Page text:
The personal injury attorneys at Hettinger & Hettinger, P.C. are proud to leave no stone unturned in order to present a successful winning presentation of our clients personal injury claims. We have the financial resources to take on any defendant. Our special approach to handling cases enables our attorneys to monitor, update and deal with every issue to win for our clients. All of our personal injury attorneys are highly experienced and passionate about being a personal injury lawyer.

We are proud of our firm's leadership in pursuing personal injury claims. Remember, when a serious personal injury happens, the effects can be devastating and long-lasting. It is therefore of vital importance to obtain the best legal advice possible. Don't settle for less than you deserve.



If you have any questions, feel free to contact:

Michael A. Hettinger

Allison Greenlee Korr

Kalamazoo: 324-2000  Battle Creek: 968-5000
Three Rivers: 273-7800  Sturgis: 659-6161
Coldwater: (517)278-6800  Dowagiac: 782-2500
Fax: 344-3601  Statewide: 800-294-5055

When determining custody disputes, courts consider twelve factors. No one factor is deciding, and all are taken into account and balanced when determining the custody outcome. Custody can be decided in a number of ways, including joint physical and joint legal custody, sole physical and legal custody, or a combination of the two such as joint legal but sole physical custody.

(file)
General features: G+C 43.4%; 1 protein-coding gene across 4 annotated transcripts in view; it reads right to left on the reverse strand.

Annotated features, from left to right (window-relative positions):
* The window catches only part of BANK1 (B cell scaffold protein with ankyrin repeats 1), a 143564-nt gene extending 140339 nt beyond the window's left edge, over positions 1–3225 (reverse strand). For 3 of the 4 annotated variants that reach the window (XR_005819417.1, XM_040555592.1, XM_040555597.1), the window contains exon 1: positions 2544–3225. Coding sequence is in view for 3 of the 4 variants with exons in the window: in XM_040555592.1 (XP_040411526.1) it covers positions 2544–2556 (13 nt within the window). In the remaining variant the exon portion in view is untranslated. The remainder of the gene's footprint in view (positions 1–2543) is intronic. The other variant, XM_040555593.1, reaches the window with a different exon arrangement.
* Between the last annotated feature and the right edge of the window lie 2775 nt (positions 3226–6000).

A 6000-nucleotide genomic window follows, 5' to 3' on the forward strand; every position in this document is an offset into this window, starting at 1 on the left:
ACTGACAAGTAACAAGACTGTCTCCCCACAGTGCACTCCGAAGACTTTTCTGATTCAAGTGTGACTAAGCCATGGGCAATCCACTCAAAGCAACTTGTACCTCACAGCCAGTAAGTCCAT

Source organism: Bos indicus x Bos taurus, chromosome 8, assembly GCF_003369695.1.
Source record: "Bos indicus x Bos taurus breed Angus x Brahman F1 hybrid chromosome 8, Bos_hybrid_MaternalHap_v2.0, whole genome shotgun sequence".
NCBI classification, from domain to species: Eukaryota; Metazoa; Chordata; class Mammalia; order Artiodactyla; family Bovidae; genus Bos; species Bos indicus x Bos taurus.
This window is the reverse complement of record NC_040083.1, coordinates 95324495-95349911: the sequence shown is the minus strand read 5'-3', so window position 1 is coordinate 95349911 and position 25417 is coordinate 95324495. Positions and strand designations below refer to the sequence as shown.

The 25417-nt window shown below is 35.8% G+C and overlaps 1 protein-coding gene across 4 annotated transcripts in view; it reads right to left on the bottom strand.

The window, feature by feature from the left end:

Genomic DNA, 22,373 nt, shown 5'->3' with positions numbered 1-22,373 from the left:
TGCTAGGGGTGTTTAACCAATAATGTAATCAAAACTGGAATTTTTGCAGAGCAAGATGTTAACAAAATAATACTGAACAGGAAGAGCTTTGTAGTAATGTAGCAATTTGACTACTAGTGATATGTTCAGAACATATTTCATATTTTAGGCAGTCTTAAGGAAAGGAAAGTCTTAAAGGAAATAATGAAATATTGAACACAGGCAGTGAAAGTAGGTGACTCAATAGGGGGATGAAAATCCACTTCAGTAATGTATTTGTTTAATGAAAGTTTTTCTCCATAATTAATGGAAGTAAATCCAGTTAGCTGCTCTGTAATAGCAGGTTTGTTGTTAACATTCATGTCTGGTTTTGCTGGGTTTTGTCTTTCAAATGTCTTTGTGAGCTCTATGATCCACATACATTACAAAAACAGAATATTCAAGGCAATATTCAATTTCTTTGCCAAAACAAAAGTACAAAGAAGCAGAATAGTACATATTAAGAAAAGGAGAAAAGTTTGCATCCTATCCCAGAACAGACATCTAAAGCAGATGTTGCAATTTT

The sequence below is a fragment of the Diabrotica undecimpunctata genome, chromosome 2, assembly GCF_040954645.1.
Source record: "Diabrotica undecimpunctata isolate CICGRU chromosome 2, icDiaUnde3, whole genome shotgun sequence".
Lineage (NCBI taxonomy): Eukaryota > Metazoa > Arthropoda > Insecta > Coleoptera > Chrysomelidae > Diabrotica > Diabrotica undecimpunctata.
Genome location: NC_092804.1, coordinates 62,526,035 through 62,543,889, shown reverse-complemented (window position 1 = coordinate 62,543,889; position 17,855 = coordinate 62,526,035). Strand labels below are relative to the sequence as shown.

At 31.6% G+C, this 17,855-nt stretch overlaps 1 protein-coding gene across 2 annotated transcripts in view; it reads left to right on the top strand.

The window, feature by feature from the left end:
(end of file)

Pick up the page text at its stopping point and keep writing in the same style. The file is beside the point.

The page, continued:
The issues taken into account, and explicitly detailed in statutory law, are:

  1. The love, affection and other emotional ties existing between each parent and the child(ren).
  2. The capacity and disposition of each parent to vive the child (ren) love, affection, and guidance and to continue the education and raising of the child (ren) in the parent's religion or creed, if any.
  3. The capacity and disposition of each parent to provide the child(ren) with food, clothing, medical care or other remedial care recognized and permitted under the laws of this state in place of medical care and other material needs.
  4. The length of time the child(ren) has (have) lived in a stable, satisfactory environment and the desirability of maintaining continuity by having the child(ren) remain with that parent.
  5. Whether the existing or proposed custodial home or homes will allow the child(ren) to continue and/or develop ties with each parent's family members and close friend.
  6. Moral fitness of each parent.
  7. Each parent's mental and physical health.
  8. The home, school, and community record of the child(ren).
  9. The reasonable preference of the child(ren), if the court considers the child(ren) to be of sufficient age to express preference.
  10. Each parent's willingness and ability to facilitate and encourage a close and continuing parent-child(ren) relationship between the child(ren) and the other parent or the child(ren) and the parents.
  11. Domestic violence, if any, regardless of whether violence was directed against or witnessed by the child(ren).
  12. Any other information that has not been discussed but the court might consider relevant to a particular child in this custody dispute.